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Every time a database diagram gets looked out, one area people are critical of is inner joins. They look at them hard and has questions to see if an inner join really needs to be there.

Simple Library Example:

A many-to-many relationship is normally defined in SQL with three tables: Book, Category, BookCategory.

In this situation, Category is a table that contains two columns: ID, CategoryName.

In this situation, I have gotten questions about the Category table, is it need? Can it be used as a lookup table, and in the BookCategory table store the CategoryName instead of the CategoryID to stop from having to do an additional INNER JOIN. (For this question, we are going to ignore the changing, deleting of any CategoryNames)

The question is, what is so bad about inner joins? At what point is doing them a negative thing (general guidelines like # of transactions, # of records, # of joins in a statement, etc)?

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nothing negative about them if you use them where they are needed.. actually it is a very positive thing :) –  Gaby aka G. Petrioli Mar 16 '10 at 0:41
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I've never heard any broad negative statements about INNER JOIN. Can you post a link to one? –  John Saunders Mar 16 '10 at 0:46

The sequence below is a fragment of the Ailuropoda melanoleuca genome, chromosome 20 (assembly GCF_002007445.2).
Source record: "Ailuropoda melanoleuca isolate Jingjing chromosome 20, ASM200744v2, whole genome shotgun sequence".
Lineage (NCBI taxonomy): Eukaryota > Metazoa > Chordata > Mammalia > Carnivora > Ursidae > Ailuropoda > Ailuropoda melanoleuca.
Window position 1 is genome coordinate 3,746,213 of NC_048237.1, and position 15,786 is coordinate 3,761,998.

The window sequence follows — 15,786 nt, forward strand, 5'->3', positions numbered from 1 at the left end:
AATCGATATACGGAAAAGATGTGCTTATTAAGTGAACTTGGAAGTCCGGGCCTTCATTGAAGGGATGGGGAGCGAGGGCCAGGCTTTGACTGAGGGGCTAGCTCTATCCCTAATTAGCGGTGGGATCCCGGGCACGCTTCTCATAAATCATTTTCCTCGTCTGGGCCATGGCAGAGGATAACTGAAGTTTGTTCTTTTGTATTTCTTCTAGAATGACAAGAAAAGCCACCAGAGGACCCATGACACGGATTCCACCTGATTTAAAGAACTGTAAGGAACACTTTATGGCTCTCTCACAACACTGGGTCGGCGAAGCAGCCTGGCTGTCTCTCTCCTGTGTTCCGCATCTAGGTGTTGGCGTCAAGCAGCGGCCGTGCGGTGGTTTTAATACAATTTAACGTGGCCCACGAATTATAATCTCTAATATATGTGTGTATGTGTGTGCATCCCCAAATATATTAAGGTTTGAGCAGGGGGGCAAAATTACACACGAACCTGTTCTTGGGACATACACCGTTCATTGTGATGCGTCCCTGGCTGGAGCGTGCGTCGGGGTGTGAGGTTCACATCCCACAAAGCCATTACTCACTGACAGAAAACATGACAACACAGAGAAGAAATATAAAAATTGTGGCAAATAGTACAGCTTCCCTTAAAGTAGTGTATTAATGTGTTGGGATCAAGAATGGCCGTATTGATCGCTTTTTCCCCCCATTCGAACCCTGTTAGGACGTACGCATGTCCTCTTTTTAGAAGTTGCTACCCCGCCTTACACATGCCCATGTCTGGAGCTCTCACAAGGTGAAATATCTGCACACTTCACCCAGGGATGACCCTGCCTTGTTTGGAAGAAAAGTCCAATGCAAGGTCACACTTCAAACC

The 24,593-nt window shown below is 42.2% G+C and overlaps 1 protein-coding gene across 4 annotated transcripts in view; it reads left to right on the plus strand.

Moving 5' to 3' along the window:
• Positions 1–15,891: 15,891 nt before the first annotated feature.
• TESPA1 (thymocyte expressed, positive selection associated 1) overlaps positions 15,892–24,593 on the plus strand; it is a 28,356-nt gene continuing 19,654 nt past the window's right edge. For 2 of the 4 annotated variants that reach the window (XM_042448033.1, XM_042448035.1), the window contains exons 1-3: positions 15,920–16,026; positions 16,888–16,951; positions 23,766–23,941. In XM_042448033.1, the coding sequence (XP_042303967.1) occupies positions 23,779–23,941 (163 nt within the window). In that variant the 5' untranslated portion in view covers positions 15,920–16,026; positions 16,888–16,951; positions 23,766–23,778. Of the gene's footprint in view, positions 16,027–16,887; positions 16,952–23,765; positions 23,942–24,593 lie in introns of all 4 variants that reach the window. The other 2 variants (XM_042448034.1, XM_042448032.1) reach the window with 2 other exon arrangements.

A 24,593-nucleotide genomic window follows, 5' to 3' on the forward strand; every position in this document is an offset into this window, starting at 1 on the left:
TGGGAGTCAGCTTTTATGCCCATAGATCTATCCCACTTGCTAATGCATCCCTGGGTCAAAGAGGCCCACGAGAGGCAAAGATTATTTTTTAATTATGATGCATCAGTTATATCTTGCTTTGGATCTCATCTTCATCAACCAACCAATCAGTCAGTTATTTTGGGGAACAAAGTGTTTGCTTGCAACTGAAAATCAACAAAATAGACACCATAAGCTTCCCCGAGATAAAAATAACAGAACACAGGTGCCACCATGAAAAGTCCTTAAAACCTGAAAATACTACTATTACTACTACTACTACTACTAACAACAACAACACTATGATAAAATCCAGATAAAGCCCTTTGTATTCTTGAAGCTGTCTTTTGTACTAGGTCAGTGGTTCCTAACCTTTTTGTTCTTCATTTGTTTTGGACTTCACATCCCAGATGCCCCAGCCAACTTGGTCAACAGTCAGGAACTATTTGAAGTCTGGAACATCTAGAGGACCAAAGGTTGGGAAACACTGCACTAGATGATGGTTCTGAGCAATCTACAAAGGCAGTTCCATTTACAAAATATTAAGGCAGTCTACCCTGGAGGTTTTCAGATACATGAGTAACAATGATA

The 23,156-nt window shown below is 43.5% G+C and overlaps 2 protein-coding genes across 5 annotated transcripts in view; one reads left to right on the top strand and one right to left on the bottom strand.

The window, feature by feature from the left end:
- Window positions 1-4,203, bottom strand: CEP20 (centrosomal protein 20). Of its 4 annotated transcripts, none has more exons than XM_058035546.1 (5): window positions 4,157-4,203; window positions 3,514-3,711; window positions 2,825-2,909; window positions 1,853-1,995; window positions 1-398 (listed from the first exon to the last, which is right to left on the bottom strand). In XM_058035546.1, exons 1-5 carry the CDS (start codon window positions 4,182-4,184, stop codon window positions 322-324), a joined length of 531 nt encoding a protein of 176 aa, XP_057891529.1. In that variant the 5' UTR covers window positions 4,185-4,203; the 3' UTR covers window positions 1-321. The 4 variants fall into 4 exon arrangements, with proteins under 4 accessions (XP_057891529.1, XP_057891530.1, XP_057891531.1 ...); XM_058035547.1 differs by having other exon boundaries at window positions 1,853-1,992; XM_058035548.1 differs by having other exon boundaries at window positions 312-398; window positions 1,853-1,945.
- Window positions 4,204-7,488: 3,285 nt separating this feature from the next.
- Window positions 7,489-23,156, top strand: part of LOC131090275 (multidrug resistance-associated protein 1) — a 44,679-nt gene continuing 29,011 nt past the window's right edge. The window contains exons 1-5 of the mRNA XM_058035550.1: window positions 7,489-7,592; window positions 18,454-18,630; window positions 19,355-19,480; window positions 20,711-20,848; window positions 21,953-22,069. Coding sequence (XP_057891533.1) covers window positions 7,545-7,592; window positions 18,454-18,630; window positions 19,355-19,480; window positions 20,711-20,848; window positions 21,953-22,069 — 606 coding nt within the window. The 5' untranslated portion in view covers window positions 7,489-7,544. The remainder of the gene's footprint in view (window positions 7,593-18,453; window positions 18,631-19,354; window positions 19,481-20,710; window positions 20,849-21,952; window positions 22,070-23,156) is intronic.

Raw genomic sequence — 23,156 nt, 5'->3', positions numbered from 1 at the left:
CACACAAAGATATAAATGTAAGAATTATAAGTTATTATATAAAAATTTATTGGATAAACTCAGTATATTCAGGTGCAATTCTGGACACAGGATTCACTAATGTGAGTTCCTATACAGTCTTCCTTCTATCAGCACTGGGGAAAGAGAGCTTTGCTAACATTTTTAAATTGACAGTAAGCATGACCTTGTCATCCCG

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I for one would have a real hard look at outer join statement! Those are potentially performance killers - certainly not inner joins..... –  marc_s Mar 16 '10 at 6:08
    
@John Saunders: I do not have a link to one, I had a professor comment on an assignment I turned it. It was on the relationship in the example. He was saying since the Category table is adding nothing but the actual name of the cateogry, to move the name to the CategoryName and leave off the last inner join. –  SBurris Mar 16 '10 at 12:20
    
1) Does you prof advocate for removing the Category table? or is this an argument about whether to use surrogate versus natural primary keys? –  Shannon Severance Mar 16 '10 at 16:32

5 Answers 5

up vote 5 down vote accepted

Your example is a good counterexample. How do you rename categories if they're spread throughout the various rows of the BookCategory table? Your UPDATE to do the rename would touch all the rows in the same category.

With the separate table, you only have to update one row. There is no duplicate information.

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+1 absolutely - sum it up nicely. –  marc_s Mar 16 '10 at 6:09
    
Right, I understand that updating one row vs many in one table would be trivial, I wanted to keep that type of discussion out of this, wanted to focus the INNER JOIN. –  SBurris Mar 16 '10 at 12:18

I would be more concerned about OUTER joins, and the potential to pick up info that wasn't intended.

In your example, having the Category table means that a book is limited to being filed under a preset Category (via a foriegn key relationship), if you just shoved multiple entries in to the BookCategory table then it would be harder to limit what is selected for the Category.

Doing an INNER join is not so bad, it is what databases are made for. The only time it is bad is when you are doing it on a table or column that is inadequately indexed.